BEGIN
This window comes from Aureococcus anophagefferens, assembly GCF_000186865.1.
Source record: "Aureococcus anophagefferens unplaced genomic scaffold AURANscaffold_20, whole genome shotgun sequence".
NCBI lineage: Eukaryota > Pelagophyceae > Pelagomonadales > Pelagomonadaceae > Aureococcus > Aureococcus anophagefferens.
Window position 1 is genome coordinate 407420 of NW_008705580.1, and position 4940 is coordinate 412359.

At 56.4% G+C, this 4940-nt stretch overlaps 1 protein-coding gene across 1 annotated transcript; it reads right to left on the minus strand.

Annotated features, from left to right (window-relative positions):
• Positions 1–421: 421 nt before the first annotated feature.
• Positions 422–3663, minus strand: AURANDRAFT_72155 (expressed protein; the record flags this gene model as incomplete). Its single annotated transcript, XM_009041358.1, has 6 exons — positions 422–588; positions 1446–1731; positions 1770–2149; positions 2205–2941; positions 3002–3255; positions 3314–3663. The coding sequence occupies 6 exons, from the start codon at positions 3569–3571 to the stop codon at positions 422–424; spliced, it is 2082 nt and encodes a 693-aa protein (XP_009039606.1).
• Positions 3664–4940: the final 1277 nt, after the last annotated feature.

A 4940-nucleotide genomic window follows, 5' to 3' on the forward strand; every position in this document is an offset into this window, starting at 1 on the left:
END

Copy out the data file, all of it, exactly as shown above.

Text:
This window comes from Aureococcus anophagefferens, assembly GCF_000186865.1.
Source record: "Aureococcus anophagefferens unplaced genomic scaffold AURANscaffold_20, whole genome shotgun sequence".
NCBI lineage: Eukaryota > Pelagophyceae > Pelagomonadales > Pelagomonadaceae > Aureococcus > Aureococcus anophagefferens.
Window position 1 is genome coordinate 407420 of NW_008705580.1, and position 4940 is coordinate 412359.

At 56.4% G+C, this 4940-nt stretch overlaps 1 protein-coding gene across 1 annotated transcript; it reads right to left on the minus strand.

Annotated features, from left to right (window-relative positions):
• Positions 1–421: 421 nt before the first annotated feature.
• Positions 422–3663, minus strand: AURANDRAFT_72155 (expressed protein; the record flags this gene model as incomplete). Its single annotated transcript, XM_009041358.1, has 6 exons — positions 422–588; positions 1446–1731; positions 1770–2149; positions 2205–2941; positions 3002–3255; positions 3314–3663. The coding sequence occupies 6 exons, from the start codon at positions 3569–3571 to the stop codon at positions 422–424; spliced, it is 2082 nt and encodes a 693-aa protein (XP_009039606.1).
• Positions 3664–4940: the final 1277 nt, after the last annotated feature.

A 4940-nucleotide genomic window follows, 5' to 3' on the forward strand; every position in this document is an offset into this window, starting at 1 on the left: